The aerobic system needs to be challenged and should be the limiting factor, not the tissues. Tempos are typically performed around 70% intensity. So, during tethered tempos, it should be a steady pace where you feel you are working, but never to the point you need to slow down due to fatigue—though you will get sweaty and your calves/hip flexors will be tired the first few times!
There are endless combinations, but I tend to defer to 25-45 seconds of work, with a 1:1-1.5 work-to-rest ratio (the athletes’ fitness levels will determine the ratios). Similar to other forms of tempo, the level of intensity is not the key, but the total volume. Thus, you should default to lengthening the duration of the run, shortening the rest periods, or increasing sets/reps rather than making the athlete move quicker. In Charneski’s article, he details approximate sets/reps to correspond with actual track distances, and session volumes for various sports and positions (refer to that article for more detail).
True, you could do this in-place without a tether, but the more natural position afforded by the band makes it much more enjoyable and easy to maintain a steady rhythm. I should note that due to the limitations of tethered running compared to running over the track or grass, I find the hip flexors get more fatigued. So, you may need to modify sets/reps/rest for particular athletes.You could do tempo running in-place without a tether, but the more natural position afforded by the band makes it much more enjoyable, and easy to maintain a steady rhythm, says @CoachGies. Click To Tweet
In terms of technique, I find a slightly lower knee lift, somewhere around one-third to one-half of max knee height, works well. This way you can still work on rhythm, arm action, crisp foot contacts, and relaxed shoulders. You can even perform this on a thin exercise mat for a more compliant surface to dissipate some of the forces going through the lower leg.
Another great way to extend the aerobic challenge—without adding more running—is to incorporate medicine ball exercises, flexibility circuits, or low-volume calisthenics before, during, or after the workout. This would be more than adequate as a low-intensity session for an athlete at home or in a small facility during the Canadian winter.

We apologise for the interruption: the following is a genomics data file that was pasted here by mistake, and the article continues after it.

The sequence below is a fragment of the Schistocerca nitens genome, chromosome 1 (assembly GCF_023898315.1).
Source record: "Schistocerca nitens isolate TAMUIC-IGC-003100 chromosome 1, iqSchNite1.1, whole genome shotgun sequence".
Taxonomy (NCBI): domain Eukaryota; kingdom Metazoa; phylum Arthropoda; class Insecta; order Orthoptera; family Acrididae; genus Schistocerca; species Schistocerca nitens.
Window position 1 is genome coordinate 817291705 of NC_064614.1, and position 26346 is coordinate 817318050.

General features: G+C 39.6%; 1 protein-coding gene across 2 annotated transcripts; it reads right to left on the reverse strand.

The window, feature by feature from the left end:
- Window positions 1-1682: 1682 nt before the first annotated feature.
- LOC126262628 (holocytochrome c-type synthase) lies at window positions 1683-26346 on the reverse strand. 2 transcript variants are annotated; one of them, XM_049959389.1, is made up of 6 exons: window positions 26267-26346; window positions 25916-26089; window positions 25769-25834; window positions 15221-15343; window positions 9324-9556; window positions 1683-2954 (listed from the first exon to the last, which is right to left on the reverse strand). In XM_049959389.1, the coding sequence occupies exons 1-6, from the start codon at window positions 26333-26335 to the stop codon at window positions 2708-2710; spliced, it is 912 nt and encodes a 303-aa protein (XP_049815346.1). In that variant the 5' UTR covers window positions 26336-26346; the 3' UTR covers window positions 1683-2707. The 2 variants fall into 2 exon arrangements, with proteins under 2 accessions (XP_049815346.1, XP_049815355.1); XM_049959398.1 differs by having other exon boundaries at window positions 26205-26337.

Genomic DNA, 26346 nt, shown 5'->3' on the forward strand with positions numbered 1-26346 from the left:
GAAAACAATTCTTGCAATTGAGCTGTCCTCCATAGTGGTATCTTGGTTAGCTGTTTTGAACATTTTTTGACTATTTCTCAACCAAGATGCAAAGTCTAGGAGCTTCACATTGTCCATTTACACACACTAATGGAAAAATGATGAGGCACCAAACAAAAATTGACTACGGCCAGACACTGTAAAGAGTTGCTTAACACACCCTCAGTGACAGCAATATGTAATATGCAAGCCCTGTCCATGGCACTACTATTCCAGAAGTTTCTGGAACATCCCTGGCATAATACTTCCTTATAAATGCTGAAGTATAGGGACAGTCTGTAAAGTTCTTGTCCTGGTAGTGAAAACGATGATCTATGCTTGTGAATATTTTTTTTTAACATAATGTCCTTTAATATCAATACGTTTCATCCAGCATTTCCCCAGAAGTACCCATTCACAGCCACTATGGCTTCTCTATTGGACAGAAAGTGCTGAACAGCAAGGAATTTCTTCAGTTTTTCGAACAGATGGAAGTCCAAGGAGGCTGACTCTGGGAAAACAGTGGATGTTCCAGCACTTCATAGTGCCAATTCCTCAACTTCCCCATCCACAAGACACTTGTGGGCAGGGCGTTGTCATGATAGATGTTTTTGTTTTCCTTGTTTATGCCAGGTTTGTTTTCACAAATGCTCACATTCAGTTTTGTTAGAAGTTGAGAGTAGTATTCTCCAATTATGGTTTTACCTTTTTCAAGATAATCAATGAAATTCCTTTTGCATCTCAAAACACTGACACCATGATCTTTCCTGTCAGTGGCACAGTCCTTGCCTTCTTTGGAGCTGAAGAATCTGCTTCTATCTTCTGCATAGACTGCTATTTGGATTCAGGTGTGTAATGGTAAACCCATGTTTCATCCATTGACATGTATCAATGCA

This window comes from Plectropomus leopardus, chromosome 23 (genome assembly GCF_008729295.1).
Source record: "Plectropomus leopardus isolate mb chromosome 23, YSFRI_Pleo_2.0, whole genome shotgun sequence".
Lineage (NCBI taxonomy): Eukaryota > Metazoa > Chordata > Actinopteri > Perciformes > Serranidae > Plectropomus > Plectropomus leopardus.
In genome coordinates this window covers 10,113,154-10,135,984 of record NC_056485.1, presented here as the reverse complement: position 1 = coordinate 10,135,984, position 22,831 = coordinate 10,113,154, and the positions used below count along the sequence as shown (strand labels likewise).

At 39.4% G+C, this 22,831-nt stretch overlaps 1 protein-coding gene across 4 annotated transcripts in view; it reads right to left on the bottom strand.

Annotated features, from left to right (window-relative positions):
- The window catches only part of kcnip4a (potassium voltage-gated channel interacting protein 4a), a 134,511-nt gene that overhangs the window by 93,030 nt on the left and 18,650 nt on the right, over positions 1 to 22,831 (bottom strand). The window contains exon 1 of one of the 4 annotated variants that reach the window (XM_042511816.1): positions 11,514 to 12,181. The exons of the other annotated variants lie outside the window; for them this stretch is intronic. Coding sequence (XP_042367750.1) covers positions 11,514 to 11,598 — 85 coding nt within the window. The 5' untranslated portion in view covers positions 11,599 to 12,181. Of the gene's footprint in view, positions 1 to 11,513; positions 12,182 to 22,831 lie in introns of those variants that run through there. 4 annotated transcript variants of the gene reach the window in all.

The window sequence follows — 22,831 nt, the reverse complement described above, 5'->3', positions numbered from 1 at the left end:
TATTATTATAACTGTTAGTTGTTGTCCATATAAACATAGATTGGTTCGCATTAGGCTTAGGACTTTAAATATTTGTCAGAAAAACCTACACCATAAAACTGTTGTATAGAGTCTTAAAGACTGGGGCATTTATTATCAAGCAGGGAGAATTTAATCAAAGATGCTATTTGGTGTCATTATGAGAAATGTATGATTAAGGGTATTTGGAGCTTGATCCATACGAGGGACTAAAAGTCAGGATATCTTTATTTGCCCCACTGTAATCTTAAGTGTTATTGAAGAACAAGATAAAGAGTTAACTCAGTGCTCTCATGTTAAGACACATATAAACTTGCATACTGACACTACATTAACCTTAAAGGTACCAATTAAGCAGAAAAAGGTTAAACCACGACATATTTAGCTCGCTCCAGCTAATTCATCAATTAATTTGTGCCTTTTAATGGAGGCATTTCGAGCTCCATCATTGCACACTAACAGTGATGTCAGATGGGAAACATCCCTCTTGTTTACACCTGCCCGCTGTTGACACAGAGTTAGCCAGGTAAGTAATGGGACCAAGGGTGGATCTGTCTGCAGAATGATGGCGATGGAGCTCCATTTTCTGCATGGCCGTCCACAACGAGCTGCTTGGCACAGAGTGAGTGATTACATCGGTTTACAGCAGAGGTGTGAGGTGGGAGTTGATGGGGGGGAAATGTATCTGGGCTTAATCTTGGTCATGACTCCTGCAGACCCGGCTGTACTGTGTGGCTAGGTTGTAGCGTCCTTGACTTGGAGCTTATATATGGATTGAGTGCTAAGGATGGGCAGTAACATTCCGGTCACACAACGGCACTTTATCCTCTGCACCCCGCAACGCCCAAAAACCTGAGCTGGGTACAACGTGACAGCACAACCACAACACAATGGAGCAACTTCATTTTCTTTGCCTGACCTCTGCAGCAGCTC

A great initial session I do with athletes, either on a lower intensity day or for an at-home session, is the following:
- 30” on/30” rest x 4-5 reps x 2 sets
- **1-3 minutes between sets depending on athlete fitness levels
Here is an example of a pyramid tempo workout:
- + = 30” rest
And an adapted tethered workout based off Charlie Francis’s “Big Circuit”:
- + = 30” rest
3. Return to Play (RTP)
The applications for tethered running aren’t just performance-based, as tethered running also has a very real place in rehabilitation because it increases tissue tolerance in RTP scenarios. After an acute or chronic overuse injury, part of the RTP process is to gradually reintroduce graded training stimuli to improve tissue remodeling and tolerance without exacerbating symptoms. This generally begins with low-intensity/low-volume interventions, and then gradually both of those criteria are increased based on athlete tolerance, until the athlete can handle full training.Tethered running also has a very real place in rehabilitation because it increases tissue tolerance in return-to-play scenarios, says @CoachGies. Click To Tweet
In the case of a sprinter or field sport athlete RTP scenario, this generally means progressing to some sort of full-effort running. Not exposing an athlete to the types of speed and external forces that they will experience in their sport during the RTP process is a surefire way to increase the likelihood of flare-ups and reinjury. Additionally, specificity is key, so for athletes who need to run, intelligently designed running progressions will provide an adequate means for progressing tissue tolerance and specific strength.
Tethered running is a great way to recondition an athlete’s lower half after an acute injury (e.g., ankle roll, hip flexor strain, pulled hamstring) or overuse injury (e.g., shin splints, plantar fasciitis), or for other injured body parts that can’t handle the load of full-effort sprints (e.g., strained erectors, rotator cuff surgery). This modality can even be useful when adequate space is available, but a modification in volume and intensity is required during the rehab process.
Let’s take an acute ankle sprain as an example. Once preliminary examinations/imaging are performed, initial therapies to restore functional ranges of motion and strength are incorporated, and the athlete is more or less able to bear weight (though full weight-bearing is not required to begin), then we can introduce tethered rehab strategies. Like any rehab situation, you will want to find an “entry point” where the athlete can perform some amount of training without substantially increasing symptoms (i.e., pain, swelling, inappropriate movement strategies, etc.). In the case of an acute ankle sprain, this entry point would likely be the standard March Drill.